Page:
I honestly thought I was not going to have one single photo to post this week because none of my experiments were working – and I experimented a LOT.
A while ago I though it would be cool to photograph couples playing with bubbles, so I bought a mixture at the supermarket and tried with some friends but it didn’t really work well. So, still having the mixture sitting around, “bubbles” was put as a possible subject to our assignments to see what we could come up with.
Photographing bubbles can be quite challenging because they pop very quick and you need minimal wind, colder temperatures, ideally a dark background and obviously good lighting. On top of that, using a wide angle lens is not exactly the best option, but that’s what I had to work with (the Tokina @ 11mm for the second week in a row).
Doing some research, I read that it’s best to make your own mixture and add glycerine so the bubbles last longer, and it’s also possible to put some food coloring to make them different. But what really caught my attention was that bubbles freeze, and you can do it at home even if you don’t live in a cold place. Well, guess what? I had to try!!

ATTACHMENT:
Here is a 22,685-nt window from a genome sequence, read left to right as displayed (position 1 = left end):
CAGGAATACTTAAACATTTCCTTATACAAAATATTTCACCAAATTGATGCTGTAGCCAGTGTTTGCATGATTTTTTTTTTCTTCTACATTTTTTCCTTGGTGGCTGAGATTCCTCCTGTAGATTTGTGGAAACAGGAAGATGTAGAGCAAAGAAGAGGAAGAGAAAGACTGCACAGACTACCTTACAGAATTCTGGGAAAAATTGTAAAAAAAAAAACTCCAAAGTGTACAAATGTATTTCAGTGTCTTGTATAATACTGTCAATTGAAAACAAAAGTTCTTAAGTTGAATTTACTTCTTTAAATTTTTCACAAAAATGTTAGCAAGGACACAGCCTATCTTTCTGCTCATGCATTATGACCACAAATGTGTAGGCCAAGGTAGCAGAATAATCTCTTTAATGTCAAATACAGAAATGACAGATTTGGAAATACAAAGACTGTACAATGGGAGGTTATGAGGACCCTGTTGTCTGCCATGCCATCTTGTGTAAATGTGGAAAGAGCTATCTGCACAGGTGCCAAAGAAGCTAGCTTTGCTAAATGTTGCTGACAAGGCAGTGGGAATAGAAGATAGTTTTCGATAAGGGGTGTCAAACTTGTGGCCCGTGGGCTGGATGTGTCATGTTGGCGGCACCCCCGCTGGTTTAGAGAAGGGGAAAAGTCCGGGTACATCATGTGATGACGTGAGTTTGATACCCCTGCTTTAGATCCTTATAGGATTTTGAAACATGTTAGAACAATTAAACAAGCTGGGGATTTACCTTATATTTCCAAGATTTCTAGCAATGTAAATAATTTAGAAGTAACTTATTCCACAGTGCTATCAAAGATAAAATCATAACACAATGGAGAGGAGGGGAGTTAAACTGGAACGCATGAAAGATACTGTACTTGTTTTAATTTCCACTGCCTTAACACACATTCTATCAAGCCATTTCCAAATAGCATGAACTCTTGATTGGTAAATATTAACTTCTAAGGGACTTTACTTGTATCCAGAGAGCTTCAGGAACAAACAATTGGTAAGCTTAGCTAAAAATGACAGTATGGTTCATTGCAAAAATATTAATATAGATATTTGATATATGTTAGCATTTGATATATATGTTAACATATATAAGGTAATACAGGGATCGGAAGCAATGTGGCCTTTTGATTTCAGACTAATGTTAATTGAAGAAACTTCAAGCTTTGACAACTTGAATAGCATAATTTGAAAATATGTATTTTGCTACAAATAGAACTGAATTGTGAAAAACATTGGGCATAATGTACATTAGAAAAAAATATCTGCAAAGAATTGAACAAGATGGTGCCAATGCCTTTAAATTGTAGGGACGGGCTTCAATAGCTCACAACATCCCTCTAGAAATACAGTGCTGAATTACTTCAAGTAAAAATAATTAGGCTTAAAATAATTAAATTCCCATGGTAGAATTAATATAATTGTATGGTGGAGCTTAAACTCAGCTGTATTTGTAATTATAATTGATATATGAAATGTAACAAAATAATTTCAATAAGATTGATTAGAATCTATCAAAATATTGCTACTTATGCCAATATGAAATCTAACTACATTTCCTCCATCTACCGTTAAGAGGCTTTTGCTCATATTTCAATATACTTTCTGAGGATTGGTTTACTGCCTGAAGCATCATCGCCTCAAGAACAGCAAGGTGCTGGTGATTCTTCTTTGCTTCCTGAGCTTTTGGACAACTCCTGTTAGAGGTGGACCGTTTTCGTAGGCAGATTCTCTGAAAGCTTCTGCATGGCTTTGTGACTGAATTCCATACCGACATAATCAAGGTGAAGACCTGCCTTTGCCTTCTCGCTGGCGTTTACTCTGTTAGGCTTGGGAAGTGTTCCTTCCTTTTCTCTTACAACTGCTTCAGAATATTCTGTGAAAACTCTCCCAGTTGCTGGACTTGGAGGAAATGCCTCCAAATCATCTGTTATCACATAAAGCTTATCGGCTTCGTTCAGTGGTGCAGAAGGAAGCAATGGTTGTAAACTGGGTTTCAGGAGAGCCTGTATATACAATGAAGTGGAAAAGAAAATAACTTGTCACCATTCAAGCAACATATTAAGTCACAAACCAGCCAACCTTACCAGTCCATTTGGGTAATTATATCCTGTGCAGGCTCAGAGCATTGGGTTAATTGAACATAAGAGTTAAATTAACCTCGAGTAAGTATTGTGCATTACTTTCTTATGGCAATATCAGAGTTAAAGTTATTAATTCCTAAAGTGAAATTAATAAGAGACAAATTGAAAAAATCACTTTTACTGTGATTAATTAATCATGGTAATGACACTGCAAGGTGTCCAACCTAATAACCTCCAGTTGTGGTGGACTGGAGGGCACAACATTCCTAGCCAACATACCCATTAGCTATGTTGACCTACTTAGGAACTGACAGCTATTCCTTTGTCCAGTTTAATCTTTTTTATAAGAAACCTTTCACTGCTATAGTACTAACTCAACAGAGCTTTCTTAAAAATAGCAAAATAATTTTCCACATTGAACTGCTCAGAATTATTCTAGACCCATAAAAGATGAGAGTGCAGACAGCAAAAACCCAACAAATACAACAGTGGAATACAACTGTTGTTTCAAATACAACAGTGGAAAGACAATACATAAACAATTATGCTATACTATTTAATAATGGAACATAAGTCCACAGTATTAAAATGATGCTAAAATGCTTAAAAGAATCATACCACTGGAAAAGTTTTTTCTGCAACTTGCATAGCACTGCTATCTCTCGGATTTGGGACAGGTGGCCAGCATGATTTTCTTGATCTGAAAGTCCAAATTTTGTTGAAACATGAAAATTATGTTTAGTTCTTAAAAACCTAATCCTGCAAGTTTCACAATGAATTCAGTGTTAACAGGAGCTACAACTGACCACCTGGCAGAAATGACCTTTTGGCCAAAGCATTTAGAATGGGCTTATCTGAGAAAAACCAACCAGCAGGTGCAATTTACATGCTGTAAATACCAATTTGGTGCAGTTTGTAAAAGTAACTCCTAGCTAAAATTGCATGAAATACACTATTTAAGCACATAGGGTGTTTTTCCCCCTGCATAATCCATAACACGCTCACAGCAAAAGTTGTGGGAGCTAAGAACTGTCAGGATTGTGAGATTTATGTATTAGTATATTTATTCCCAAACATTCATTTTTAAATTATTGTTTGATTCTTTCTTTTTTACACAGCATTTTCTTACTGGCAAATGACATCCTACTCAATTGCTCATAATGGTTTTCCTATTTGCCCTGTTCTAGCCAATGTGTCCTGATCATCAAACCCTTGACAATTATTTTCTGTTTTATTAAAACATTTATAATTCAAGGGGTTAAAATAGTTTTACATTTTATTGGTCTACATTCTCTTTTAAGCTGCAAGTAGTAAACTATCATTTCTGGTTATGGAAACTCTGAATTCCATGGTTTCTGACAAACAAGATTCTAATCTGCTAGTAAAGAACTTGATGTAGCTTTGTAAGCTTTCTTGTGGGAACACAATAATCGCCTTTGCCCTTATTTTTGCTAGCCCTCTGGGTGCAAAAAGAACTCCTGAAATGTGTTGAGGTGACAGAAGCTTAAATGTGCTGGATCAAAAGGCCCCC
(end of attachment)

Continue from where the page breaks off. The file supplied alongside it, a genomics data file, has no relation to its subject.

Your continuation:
So I made my own mixtures: one with dishwashing liquid, one with hand washing liquid and one with black food coloring – but also bought a ready “extra thick solution” in case none of the others worked. My kitchen was basically transformed into a lab. Every night I would come home from work and try new things, new set ups and new formulas. And freeze them. COMPLETE FAILURE!!!!
It was very disappointing, but I haven’t given up. In our upcoming trip to Alaska this November, I’ll definitely brace the negative temperatures to make frozen bubbles, that’s for sure.
Meanwhile, I’ll leave you with what I achieved this week. Turns out I’m extremely proud with the results 🙂
Next time: BRIDGES!!